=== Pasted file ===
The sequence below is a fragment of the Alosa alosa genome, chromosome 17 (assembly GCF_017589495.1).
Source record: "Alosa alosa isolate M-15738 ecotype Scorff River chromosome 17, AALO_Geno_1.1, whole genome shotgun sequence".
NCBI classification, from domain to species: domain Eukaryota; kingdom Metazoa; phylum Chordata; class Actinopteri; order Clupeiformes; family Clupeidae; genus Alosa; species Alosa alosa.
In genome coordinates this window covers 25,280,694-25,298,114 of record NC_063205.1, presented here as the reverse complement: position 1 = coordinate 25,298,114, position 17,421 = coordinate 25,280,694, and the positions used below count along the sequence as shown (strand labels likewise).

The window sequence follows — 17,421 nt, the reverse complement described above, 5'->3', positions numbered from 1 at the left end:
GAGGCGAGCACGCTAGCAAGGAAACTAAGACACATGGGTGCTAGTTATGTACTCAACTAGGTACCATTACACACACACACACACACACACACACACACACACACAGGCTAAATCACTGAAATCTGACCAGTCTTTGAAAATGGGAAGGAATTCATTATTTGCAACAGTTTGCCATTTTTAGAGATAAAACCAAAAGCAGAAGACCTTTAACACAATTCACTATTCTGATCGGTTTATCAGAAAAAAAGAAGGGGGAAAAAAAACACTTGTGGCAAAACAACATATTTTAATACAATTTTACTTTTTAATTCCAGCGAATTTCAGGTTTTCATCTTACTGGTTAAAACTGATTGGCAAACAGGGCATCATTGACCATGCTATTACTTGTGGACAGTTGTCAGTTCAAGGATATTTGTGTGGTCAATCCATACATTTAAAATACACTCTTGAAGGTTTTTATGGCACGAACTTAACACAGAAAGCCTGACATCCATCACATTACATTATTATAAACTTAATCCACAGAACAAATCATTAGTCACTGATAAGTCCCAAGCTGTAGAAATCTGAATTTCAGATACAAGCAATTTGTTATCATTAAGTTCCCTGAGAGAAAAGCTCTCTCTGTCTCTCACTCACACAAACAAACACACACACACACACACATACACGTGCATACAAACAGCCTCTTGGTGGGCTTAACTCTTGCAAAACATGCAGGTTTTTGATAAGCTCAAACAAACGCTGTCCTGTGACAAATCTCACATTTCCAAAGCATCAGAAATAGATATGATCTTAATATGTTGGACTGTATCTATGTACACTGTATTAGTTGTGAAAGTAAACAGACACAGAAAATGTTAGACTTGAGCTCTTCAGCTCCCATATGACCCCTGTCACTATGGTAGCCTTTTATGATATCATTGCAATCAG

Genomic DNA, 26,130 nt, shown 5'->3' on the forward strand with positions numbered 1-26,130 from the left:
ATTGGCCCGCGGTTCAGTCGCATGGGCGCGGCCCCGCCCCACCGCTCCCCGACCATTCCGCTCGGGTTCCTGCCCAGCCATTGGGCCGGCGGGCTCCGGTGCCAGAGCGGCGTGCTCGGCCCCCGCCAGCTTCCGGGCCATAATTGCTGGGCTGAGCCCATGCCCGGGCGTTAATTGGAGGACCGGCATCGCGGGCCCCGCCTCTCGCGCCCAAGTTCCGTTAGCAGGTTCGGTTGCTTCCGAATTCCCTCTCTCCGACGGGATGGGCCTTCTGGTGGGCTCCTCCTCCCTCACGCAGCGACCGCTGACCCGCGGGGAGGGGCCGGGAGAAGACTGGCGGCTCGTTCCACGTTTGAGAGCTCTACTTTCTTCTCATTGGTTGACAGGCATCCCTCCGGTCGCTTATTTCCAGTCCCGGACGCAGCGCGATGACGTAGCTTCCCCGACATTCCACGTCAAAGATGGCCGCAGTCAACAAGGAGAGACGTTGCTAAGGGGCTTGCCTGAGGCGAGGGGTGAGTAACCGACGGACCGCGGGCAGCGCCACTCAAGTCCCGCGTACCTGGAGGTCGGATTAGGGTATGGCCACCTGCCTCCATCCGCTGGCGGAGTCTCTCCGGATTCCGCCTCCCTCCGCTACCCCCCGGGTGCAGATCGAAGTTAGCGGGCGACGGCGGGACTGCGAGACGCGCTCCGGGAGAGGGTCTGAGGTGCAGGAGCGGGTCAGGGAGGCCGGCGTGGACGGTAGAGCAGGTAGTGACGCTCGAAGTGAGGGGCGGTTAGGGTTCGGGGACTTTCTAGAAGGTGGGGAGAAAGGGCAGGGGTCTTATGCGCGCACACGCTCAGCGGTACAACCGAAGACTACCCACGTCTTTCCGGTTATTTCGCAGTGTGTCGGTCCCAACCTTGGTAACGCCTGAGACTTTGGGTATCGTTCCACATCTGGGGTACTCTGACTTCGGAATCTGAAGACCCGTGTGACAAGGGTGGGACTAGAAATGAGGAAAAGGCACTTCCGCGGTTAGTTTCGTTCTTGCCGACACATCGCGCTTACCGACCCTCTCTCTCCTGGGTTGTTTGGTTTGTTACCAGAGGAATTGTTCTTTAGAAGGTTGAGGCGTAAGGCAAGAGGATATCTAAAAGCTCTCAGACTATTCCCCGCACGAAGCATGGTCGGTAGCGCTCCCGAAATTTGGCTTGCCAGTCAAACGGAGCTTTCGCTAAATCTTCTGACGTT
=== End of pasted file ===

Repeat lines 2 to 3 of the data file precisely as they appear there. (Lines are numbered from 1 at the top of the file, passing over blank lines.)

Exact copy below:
Source record: "Alosa alosa isolate M-15738 ecotype Scorff River chromosome 17, AALO_Geno_1.1, whole genome shotgun sequence".
NCBI classification, from domain to species: domain Eukaryota; kingdom Metazoa; phylum Chordata; class Actinopteri; order Clupeiformes; family Clupeidae; genus Alosa; species Alosa alosa.